Presented at the Western Thoracic Surgical Association, Victoria, Canada, June 22–25, 2005.
Tumor viability assessed by pathologic analysis of resected specimens in patients with preoperatively treated esophageal adenocarcinoma (EAC) is a prognostic indicator. The feasibility of induction chemotherapy followed by concurrent chemoradiotherapy (CCRT) and surgery for patients with locoregionally advanced EAC has been demonstrated. In this study, the authors evaluated the efficacy of CCRT compared with traditional concurrent chemoradiotherapy (CRT).
The authors retrospectively reviewed 247 consecutive patients with EAC who presented for planned surgery after treatment with either CCRT or CRT from January 1997 through August 2003. Patient demographics, comorbidities, and tumor characteristics were analyzed. Pathologic tumor response, overall survival, and disease-free survival were assessed according to treatment.
One hundred seventeen patients received CCRT, and 130 patients received CRT before planned surgical resection. CCRT resulted in a 64% tumor response rate compared with a 51% tumor response rate in the CRT group (odds ratio, 1.73; P = .035). In the CCRT group, the median overall survival was 55 months, and the 3-year overall survival rate was 59%; in the CRT group, the median overall survival was 25 months, and the 3-year overall survival rate was 41% (hazard ratio [HR], 0.69; P = .041). In the CCRT group, the median disease-free survival was 43 months, and the 3-year disease-free survival rate was 54%; in the CRT group, the median disease-free survival was 18 months, and the 3-year disease-free survival rate was 36% (HR, 0.72; P = .047). Subset analysis of patients with clinical Stage III/IVA disease showed a median overall survival of 51 months with a 3-year overall survival rate of 58% in the CCRT group and a median overall survival of 20 months with a 3-year overall survival rate of 28% in the CRT group (HR, 0.57; P = .019).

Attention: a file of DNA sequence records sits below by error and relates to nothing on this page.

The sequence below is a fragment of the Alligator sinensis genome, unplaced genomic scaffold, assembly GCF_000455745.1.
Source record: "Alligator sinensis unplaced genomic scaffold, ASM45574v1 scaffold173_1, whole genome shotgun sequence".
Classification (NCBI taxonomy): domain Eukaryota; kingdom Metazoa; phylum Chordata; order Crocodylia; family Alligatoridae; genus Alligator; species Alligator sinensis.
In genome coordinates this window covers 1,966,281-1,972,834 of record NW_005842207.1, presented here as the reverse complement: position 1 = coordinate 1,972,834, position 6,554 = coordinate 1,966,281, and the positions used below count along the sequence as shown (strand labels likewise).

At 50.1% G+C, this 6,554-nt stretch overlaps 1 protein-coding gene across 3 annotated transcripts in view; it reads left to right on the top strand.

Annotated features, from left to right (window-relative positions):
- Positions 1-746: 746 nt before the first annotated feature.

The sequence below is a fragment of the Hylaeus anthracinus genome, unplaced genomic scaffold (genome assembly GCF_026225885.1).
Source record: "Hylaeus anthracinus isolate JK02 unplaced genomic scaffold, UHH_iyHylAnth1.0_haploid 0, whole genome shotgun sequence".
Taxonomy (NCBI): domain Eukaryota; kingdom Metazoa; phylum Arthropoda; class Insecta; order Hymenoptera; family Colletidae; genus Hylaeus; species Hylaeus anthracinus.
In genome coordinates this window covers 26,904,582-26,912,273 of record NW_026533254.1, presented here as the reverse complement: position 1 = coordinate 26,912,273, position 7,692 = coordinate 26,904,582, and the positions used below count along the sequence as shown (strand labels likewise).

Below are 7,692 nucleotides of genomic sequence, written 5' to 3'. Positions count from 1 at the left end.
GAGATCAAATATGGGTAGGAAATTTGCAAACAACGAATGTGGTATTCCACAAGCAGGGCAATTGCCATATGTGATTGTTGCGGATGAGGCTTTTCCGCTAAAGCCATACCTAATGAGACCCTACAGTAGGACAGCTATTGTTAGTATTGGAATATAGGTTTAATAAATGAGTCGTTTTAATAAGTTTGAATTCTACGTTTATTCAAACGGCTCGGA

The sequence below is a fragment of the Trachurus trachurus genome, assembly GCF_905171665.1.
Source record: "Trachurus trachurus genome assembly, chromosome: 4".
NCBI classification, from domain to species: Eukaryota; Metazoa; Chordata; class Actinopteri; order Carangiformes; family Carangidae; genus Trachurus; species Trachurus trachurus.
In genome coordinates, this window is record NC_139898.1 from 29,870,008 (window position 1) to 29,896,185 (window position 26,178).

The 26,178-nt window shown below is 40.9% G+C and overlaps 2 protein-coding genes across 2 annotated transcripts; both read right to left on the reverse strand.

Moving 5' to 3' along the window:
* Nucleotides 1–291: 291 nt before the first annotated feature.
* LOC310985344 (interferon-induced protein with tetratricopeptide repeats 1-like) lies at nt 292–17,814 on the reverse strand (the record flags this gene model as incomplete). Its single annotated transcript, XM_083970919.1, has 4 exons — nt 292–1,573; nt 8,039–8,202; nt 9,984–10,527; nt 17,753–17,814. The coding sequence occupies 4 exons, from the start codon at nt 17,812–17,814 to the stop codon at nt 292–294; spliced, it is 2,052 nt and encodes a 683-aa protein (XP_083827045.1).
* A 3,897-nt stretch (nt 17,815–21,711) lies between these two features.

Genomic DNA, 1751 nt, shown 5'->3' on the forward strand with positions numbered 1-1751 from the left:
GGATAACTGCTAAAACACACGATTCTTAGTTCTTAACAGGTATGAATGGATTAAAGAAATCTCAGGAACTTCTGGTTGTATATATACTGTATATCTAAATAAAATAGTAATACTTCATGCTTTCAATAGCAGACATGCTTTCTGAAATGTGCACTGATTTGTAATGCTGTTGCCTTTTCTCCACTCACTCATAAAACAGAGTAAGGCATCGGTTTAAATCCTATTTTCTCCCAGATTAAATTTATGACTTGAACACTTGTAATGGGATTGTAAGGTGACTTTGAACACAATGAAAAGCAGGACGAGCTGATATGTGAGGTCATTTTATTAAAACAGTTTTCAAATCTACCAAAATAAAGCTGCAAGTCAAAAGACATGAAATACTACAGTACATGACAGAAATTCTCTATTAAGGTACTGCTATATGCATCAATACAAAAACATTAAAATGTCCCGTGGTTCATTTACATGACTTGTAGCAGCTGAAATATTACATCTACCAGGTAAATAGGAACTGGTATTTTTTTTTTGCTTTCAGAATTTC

Multimodality strategies have been evaluated in patients with locoregionally advanced esophageal cancer in an effort to improve the outcomes achieved with surgery alone.1 Theoretical benefits of neoadjuvant therapy include improved resection rates, pathologic down-staging, and a reduction in disease recurrence. Although the results have been controversial, several retrospective studies2–4 and 2 prospective, randomized trials5, 6 have suggested improved survival associated with neoadjuvant therapy followed by surgery, especially in patients who demonstrate a complete pathologic response to preoperative chemoradiation.7, 8 More recently, we demonstrated that a pathologic partial response (P1) (from 1% to 50% residual carcinoma) also is associated with improved outcomes9 and that the extent of pathologic response to chemoradiation is an independent risk factor for survival.10 Therefore, we reviewed our experience with induction chemotherapy followed by concurrent chemoradiation (CCRT) and surgery compared with traditional preoperative, concurrent chemoradiation (CRT) and surgery to determine whether this additional chemotherapy resulted in improved pathologic response and long-term outcome.